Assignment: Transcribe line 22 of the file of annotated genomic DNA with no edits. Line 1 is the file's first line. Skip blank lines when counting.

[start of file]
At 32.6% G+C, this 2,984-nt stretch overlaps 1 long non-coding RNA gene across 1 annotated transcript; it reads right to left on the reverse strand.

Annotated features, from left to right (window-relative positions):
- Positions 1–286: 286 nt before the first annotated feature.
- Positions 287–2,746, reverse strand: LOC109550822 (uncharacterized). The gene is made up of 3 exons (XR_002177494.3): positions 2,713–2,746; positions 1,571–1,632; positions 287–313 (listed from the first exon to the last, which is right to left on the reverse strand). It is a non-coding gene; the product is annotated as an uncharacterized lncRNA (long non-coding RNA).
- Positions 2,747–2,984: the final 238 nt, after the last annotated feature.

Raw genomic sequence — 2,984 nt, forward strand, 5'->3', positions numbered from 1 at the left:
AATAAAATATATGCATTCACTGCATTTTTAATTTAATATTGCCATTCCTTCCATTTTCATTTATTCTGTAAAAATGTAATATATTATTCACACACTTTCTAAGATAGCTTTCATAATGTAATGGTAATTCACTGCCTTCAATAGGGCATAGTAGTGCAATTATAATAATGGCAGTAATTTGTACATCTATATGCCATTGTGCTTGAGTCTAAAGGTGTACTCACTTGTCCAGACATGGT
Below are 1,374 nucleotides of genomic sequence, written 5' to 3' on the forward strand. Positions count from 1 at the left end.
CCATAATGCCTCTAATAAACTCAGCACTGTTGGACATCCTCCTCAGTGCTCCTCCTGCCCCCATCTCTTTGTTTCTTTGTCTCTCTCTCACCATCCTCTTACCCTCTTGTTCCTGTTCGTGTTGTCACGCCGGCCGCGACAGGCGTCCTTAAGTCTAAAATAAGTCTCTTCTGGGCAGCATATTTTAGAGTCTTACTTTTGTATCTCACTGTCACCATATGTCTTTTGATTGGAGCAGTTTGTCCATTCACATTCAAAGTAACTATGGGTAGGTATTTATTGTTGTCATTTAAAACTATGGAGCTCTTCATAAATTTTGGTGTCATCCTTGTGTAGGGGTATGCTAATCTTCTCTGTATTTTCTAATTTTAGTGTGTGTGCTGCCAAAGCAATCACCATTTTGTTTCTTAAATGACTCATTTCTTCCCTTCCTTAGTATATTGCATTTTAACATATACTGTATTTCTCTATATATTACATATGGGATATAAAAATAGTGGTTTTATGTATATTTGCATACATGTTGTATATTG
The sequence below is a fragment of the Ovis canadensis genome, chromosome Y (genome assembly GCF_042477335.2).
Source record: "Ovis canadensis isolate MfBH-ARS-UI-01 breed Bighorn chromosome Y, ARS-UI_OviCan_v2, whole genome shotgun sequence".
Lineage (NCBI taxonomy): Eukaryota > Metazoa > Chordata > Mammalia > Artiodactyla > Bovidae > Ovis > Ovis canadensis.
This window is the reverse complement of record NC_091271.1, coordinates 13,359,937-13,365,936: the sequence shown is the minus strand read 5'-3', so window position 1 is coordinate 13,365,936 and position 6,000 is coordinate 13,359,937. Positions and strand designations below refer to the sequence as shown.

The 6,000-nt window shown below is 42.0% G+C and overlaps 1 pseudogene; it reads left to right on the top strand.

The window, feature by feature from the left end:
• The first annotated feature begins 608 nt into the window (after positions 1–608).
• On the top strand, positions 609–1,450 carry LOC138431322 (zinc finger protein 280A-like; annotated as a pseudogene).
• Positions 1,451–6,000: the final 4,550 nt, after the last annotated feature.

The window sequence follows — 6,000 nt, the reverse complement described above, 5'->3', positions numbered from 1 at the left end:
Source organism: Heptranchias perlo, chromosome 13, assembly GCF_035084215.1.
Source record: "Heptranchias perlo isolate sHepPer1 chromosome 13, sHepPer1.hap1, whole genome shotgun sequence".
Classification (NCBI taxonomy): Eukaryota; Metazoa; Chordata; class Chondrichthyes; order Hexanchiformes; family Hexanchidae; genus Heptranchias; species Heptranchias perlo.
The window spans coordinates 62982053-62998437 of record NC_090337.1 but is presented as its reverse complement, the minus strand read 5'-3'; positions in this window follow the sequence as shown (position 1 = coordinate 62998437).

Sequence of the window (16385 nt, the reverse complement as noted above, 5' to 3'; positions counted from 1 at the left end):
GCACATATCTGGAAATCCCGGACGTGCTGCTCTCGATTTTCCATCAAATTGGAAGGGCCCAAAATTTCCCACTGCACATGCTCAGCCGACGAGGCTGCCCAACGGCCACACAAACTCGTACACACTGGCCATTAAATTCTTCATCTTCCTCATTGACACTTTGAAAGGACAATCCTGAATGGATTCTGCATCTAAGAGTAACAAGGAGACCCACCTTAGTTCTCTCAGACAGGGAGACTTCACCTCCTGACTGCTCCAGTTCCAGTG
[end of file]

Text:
Classification (NCBI taxonomy): Eukaryota; Metazoa; Chordata; class Chondrichthyes; order Hexanchiformes; family Hexanchidae; genus Heptranchias; species Heptranchias perlo.